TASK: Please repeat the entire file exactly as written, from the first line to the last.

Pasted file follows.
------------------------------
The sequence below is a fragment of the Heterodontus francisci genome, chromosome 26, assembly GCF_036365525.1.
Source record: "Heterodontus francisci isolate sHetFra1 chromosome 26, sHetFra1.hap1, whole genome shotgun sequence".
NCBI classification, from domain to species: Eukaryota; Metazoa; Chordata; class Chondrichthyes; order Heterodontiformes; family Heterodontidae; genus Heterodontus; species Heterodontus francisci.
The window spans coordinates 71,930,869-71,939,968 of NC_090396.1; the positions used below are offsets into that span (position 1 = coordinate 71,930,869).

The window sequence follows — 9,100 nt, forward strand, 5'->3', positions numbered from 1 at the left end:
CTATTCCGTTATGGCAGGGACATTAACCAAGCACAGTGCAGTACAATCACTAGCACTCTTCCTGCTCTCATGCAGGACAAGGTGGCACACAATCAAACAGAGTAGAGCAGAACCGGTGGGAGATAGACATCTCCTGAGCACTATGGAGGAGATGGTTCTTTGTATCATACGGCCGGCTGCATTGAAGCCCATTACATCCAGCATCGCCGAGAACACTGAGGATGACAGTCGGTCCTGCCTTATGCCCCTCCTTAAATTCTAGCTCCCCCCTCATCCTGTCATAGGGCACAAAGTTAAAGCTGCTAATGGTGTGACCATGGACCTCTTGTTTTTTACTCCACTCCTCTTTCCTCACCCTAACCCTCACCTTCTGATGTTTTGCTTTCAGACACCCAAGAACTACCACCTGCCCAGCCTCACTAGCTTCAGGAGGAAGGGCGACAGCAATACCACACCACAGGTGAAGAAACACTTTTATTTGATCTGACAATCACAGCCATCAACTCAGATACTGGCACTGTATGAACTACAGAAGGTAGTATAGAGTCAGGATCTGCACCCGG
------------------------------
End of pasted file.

The sequence below is a fragment of the Heterodontus francisci genome, chromosome 26, assembly GCF_036365525.1.
Source record: "Heterodontus francisci isolate sHetFra1 chromosome 26, sHetFra1.hap1, whole genome shotgun sequence".
NCBI classification, from domain to species: Eukaryota; Metazoa; Chordata; class Chondrichthyes; order Heterodontiformes; family Heterodontidae; genus Heterodontus; species Heterodontus francisci.
The window spans coordinates 71,930,869-71,939,968 of NC_090396.1; the positions used below are offsets into that span (position 1 = coordinate 71,930,869).

The window sequence follows — 9,100 nt, forward strand, 5'->3', positions numbered from 1 at the left end:
CTATTCCGTTATGGCAGGGACATTAACCAAGCACAGTGCAGTACAATCACTAGCACTCTTCCTGCTCTCATGCAGGACAAGGTGGCACACAATCAAACAGAGTAGAGCAGAACCGGTGGGAGATAGACATCTCCTGAGCACTATGGAGGAGATGGTTCTTTGTATCATACGGCCGGCTGCATTGAAGCCCATTACATCCAGCATCGCCGAGAACACTGAGGATGACAGTCGGTCCTGCCTTATGCCCCTCCTTAAATTCTAGCTCCCCCCTCATCCTGTCATAGGGCACAAAGTTAAAGCTGCTAATGGTGTGACCATGGACCTCTTGTTTTTTACTCCACTCCTCTTTCCTCACCCTAACCCTCACCTTCTGATGTTTTGCTTTCAGACACCCAAGAACTACCACCTGCCCAGCCTCACTAGCTTCAGGAGGAAGGGCGACAGCAATACCACACCACAGGTGAAGAAACACTTTTATTTGATCTGACAATCACAGCCATCAACTCAGATACTGGCACTGTATGAACTACAGAAGGTAGTATAGAGTCAGGATCTGCACCCGG